As always, you can keep up with the local performing arts events and auditions by following this blog and by liking our Facebook page Chattahoochee Valley Performing Arts. Come out and support the arts at these and other events – Curtain Up Columbus!

Summer already?

Where has the time gone?  I had every intention of reviewing several high school productions, but with teaching and the end of the year, plus my own participation in a show in Auburn, the months flew with no new blog post.  So, this may be a long one.

legally blonde 2Brookstone High School presented Legally Blonde the Musical in March. This was a very entertaining production, though it was altered from its original to make it more high school friendly. For the most part an ordinary theatre-goer wouldn’t notice the changes since the plot and dialogue were very similar.  Only someone very familiar with the musical would notice the omission of one of the most clever songs in the score, “There, Right There.” Aside from the changes, the performances were lively and fun.  Krista Maggart and her team of directors and choreographers go above and beyond in encouraging students to participate, and often end up directing a cast of more than 50 members.  As a former middle school drama teacher, I know how difficult it is to coordinate the various schedules of students involved in myriad activities.  Great job cast and crew of Legally Blonde! Loved the music, choreography, set and more!

legally blonde

Camille, Cydney, and Avery as Elle’s Delta Nu friends and Greek Chorus shown here with Lauren Roman as Elle Wood

Unfortunately, I was not able to attend Columbus High’s production of The Addams Family, but my children, Cydney and Jackson, did.  Again, some songs and dialogue were adjusted for the audience, but overall, it was another great show!  They especially enjoyed the ancestors’ dance numbers, as well as good friend, Emma Lipscomb’s outstanding portrayal of Alice, Wednesday’s future mother-in-law.  Another friend Vivian Lee-Bolton shared her talents again, this time as sassy, supercilious, but strangely sweet Wednesday Addams. Other friends including dancer Hunter Mullen seen below were great additions to this ensemble!


Photo by Michelle Mullen – Addams Family Ensemble

These high school productions are a great way to enjoy live theatre without spending too much money!

There were certainly other local shows, but my participation in rehearsals in Auburn prevented me from attending.  Central High School presented Shrek the Musical, Northside High offered Big Fish.  I’m really sorry to have missed those.  One middle school musical I did see was Lion King, Jr. at St. Luke School.  This was my second musical to watch at St. Luke, and I am telling you (not because I work there) that these shows are top notch.  Kimetha Eysel, Sandy LaRoy, and all the faculty and parents who help with make-up, costumes, and choreography are astounding.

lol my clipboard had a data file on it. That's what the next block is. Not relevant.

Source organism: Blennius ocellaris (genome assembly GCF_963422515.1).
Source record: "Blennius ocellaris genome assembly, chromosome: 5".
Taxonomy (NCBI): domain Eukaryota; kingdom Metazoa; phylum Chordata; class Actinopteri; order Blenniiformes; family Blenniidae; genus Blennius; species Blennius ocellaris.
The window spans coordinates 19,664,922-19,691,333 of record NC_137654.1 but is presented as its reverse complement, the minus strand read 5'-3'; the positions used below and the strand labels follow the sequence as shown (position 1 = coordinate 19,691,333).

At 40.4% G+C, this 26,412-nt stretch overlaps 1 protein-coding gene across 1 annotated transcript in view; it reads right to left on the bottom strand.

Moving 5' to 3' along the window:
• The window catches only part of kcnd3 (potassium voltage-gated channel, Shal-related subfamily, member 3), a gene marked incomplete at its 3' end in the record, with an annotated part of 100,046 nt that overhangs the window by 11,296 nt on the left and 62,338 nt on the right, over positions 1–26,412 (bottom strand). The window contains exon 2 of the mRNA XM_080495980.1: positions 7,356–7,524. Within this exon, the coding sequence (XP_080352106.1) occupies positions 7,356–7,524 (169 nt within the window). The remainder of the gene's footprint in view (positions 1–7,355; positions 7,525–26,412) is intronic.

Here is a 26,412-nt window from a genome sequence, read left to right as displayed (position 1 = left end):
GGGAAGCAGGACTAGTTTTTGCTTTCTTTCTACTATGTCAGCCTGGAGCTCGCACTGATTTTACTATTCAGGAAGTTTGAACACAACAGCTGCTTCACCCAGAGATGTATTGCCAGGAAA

lion king

Jackson Landreau as Scar (photo by Maria Holloway)

The students were well-prepared and did an awesome job; the only downside was the sometimes malfunctioning microphones.  However, even that couldn’t damper the overall experience; plus, it was a great lesson in improvisation – nice work Olivia Sharpe and others! The shows are performed in the St. Luke Ministry Center, a terrific venue, so look out next year as St. Luke will present Shrek, Jr.


Lion King Jr. Cast – Phoro St. Luke School

As mentioned previously, I had the pleasure to work with Auburn Area Community Theatre (AACT) for the first time in April/May.  I absolutely love the playwriting team of Jones, Wooten, and Hope, and was thrilled to be cast in The Red Velvet Cake War as Gaynelle Verdeen Bodean. AACT is a wonderful community theatre, well worth the drive from Columbus/Phenix City.  I had the most fun with the cast and crew of this show; I miss my Verdeen family!  We sold out a few nights, and according to the comments of audience goers including my family, the show was hilarious. The dialogue and actions were a laugh a minute! AACT performs in the Jan Dempsey Community Theatre in Auburn.  My husband did say the chairs weren’t very comfortable, but that was the only complaint.  It is a great intimate venue to watch live theatre.  No mics needed!


“Can my life get any worse?” Gaynelle Verdeen Bodean

I have written about New Horizon Community Theatre in West Point, GA several times in previous posts.  My family just loves it there.  The other kids and adults are fun-loving and so easy to work with, and my children keep going back for more.  In May, Noelle Reed directed another children’s show, Pioneer Drama’s version of Robin Hood. Who can take a short script of a familiar story and make it into something special? Noelle Reed and her cast and crew can.  She was assisted by Kitty Key, Cydney Landreau, and others who brought new life to the story of Robin and his band of Merry Men.  Follow them on Facebook or check coming soon events and auditions pages above for more information on upcoming auditions and performances, beginning with 13 the Musical with auditions in July.


The cast of Robin Hood New Horizon Theatre